We told you yesterday that the food cops at the Center for Science in the Public Interest (CSPI) will soon host their second "Integrity in Science" conference to decry business funding of science. But CSPI's big secret is that its efforts to exaggerate obesity — as well as its favored responses like "fat taxes" and obesity lawsuits — directly rely on the very same scientists profiled in its "Integrity in Science" online database. These scientists are funded by pharmaceutical companies trying to increase the demand for their anti-obesity drugs, by (like CSPI) hyping the obesity problem. CSPI loves to claim that two-thirds of Americans are overweight or obese — there's even a handy little chart on CSPI's website. Ironically, the man most responsible for that dubious figure, Dr. Xavier Pi-Sunyer, has been publicly singled out for ties to the pharmaceutical industry — by CSPI! Pi-Sunyer chaired a key National Institutes of Health obesity panel, which in 1998 changed the definition of "overweight," instantly casting 30 million Americans into that category. Here are just a few facts, courtesy of CSPI, about the man who made America seem bigger:

Advisory boards of American Home Products' Wyeth-Ayerst labs and Knoll Pharmaceuticals; consultant to Lilly Pharmaceuticals, Genentech, Hoffman-LaRoche, Knoll, Weight-Watchers International, and Neurogen; on Knoll Pharmaceutical's Weight Risk Investigation Study Council (provides research grants).

And that's just the beginning. Remember when CSPI director Michael Jacobson said that fighting obesity was "going to take a whole lot of lawsuits"? Presumably Aviva Must of Tufts University agrees, because she was a speaker (along with Jacobson) at a 2003 conference "intended to encourage and support litigation against the food industry." According to CSPI, Must's obesity research has been funded by Roche Laboratories and the Weight Watchers Foundation. CSPI also isn't shy about using a deeply flawed study that concluded obesity costs the U.S. economy $117 billion per year. Graham Colditz, co-author of the study, pops up on CSPI's website because he has also accepted obesity research funding from Roche Laboratories. JoAnne Manson serves on CSPI's scientific advisory board. She regularly co-authors papers with titles such as "The Escalating Pandemics of Obesity and Sedentary Lifestyle." But she makes CSPI's "Integrity in Science" who's-been-naughty list for having been a paid consultant to the maker of the obesity drug Redux. When it comes to obesity hype, a hefty portion eminates from Richard Atkinson and Judith Stern, co-founders of the American Obesity Association (AOA). The principal mission of the AOA is to push for "reimbursement for obesity treatment and prevention." Along the way, AOA fattens obesity fears at every opportunity. Discussing the father of the fat tax, Stern declared: "maybe Kelly Brownell is right. Maybe we have to differentially price things." Sounds like the AOA is right up CSPI's food-cop alley, right? But take a gander at Stern's bloated resume on CSPI's website. She has "received honoraria from Knoll Pharmaceuticals and Wyeth-Ayerst" and "is on the scientific advisory board of Weight Watchers International." Atkinson, meanwhile, has an even larger body of supporters trying to hype obesity fears and drive up drug sales:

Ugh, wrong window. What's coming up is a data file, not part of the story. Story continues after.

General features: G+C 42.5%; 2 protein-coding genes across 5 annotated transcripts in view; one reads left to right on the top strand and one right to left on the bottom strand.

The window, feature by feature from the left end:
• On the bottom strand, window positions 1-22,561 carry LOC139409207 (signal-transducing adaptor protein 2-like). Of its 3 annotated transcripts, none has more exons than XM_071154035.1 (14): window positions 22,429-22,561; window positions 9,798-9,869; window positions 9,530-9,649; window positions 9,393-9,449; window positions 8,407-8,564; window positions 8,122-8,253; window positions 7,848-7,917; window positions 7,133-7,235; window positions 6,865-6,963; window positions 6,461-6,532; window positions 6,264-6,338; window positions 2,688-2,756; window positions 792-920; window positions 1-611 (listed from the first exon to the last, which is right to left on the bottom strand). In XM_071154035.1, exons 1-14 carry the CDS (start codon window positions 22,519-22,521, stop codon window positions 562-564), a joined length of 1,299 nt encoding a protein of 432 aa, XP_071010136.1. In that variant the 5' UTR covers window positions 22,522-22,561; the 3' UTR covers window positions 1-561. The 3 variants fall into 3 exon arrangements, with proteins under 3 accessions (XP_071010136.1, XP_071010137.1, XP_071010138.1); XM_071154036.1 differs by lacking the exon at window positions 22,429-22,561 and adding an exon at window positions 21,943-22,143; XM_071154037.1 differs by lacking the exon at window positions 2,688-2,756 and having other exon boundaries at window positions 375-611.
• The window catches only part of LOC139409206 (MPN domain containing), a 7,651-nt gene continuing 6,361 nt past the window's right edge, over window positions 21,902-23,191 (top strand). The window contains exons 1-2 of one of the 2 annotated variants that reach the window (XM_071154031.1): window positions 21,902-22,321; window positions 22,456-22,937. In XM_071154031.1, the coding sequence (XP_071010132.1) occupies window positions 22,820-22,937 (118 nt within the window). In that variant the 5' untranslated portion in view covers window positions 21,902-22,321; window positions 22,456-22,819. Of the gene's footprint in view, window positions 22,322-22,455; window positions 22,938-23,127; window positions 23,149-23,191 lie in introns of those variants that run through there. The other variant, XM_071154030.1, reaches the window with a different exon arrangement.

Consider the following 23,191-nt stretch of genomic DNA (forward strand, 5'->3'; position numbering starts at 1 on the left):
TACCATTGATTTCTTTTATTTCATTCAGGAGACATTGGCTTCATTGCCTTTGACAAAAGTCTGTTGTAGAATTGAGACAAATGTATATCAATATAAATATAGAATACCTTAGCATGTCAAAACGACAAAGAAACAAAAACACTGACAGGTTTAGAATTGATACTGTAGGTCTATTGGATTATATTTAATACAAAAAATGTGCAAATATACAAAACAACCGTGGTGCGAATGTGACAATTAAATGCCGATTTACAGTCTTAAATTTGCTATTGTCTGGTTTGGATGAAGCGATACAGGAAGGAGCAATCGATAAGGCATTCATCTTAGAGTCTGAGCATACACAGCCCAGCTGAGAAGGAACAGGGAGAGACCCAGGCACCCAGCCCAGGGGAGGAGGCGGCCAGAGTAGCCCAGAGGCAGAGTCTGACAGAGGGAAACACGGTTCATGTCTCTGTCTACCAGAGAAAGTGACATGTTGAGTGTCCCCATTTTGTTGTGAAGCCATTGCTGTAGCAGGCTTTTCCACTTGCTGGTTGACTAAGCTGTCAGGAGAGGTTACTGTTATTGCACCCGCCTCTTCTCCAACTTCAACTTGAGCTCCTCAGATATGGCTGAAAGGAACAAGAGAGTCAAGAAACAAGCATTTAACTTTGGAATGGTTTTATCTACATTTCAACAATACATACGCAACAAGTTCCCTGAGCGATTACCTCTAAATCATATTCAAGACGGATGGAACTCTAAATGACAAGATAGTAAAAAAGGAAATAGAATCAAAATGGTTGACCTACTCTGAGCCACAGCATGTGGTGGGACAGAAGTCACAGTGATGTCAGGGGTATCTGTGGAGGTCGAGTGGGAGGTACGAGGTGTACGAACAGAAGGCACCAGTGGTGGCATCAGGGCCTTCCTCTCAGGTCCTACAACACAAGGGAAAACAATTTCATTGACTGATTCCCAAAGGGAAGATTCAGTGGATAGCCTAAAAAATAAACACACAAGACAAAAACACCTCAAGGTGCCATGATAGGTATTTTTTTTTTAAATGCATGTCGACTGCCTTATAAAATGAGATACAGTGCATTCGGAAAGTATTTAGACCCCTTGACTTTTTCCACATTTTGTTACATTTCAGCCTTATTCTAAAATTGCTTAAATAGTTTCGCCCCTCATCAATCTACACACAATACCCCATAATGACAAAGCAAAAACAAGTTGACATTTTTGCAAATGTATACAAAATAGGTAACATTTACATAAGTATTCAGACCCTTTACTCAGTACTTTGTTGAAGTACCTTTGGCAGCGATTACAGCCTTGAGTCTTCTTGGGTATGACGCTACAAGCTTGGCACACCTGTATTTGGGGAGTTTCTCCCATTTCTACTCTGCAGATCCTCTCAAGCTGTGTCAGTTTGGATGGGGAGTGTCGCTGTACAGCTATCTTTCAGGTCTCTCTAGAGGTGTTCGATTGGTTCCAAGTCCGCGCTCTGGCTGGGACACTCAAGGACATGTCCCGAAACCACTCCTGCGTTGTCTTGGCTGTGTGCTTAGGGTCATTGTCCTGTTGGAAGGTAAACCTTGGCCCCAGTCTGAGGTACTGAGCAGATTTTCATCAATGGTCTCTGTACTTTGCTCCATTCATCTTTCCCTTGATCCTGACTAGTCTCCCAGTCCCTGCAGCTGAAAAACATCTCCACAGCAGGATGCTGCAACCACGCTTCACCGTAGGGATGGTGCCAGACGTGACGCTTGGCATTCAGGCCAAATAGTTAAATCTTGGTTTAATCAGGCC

Consultant to … Boots Pharmaceuticals, Cambridge Plan International, Eli Lilly, Gates Pharmaceuticals, Glaxo, Glaxo-Wellcome, Interneuron, Just Help Yourself, Knoll Pharmaceutical, Lederle, Pfizer, Ross Laboratories, Slim Fast, Thompson Medical, Wyeth-Ayerst. Industry – sponsored lecturer: Boots Pharmaceuticals, Hoffman-LaRoche, Interneuron, Knoll Pharmaceuticals, Ross Laboratories, Slim Fast, Wyeth Ayerst. Research Support: AH Robins, Cambridge Plan International, DuPont Pharmaceuticals, Eli Lilly, Gates Pharmaceuticals, Mead Johnson, Natural Nutrition, Thompson Medical, Weight Watchers Foundation, Natural Nutrition.

Perhaps the most glaring example of CSPI's reliance on research that it might otherwise call "conflicted" is its habit of repeating the myth that obesity kills 300,000 people a year. That bogus figure originates from one scientist who's flush with pharmaceutical money. Search for David Allison on CSPI's "Integrity in Science" website, and you will find more than 20 cases of industry funding. According to CSPI, Allison has been:

Consultant to Millennium Pharmaceuticals on the role of genetic influences on obesity;

Consultant to Amgen on the clinical study of leptin as an anti-obesity therapeutic;

Consultant to Regeneron Pharmaceuticals on issues related to the treatment of human obesity;

Consultant to Wilentz, Goldman, & Spitzer, Attorneys at Law regarding OTC weight-loss product claims litigation, 1999;

Consultant to Decision Resources on the pharmacological treatment of obesity;

Consultant to Fisons Corporation and Mediva Pharmaceuticals regarding anti-obesity drug litigation;

Consultant to Spadoro & Hilson, Attorneys at Law regarding actuarial lifetable estimation for obese decedents;

Study on hydroxycitric acid and weight-loss funded in part by Thompson Medical Company;

Consultant to McKenna & Cuneo, L.L.P., Attorneys at Law regarding anti-obesity drug litigation;

Consultant to Knoll Pharmaceuticals on the pharmacological treatment of obesity;

Consultant to Research Testing Laboratories, Inc., regarding clinical trial of a weight-loss preparation for Slim America;

Consultant to Corning HTA (for a project sponsored by Wyeth Ayerst) regarding the economic benefits of obesity treatment; and

Consultant to Glaxo Pharmaceuticals regarding the pharmacological treatment of obesity

Allison's own study concluding that obesity caused 300,000 deaths each year noted that he's "received grants, honoraria, monetary and product donations, was a consultant to, and has contracts or other commitments with numerous organizations involving weight control products and services."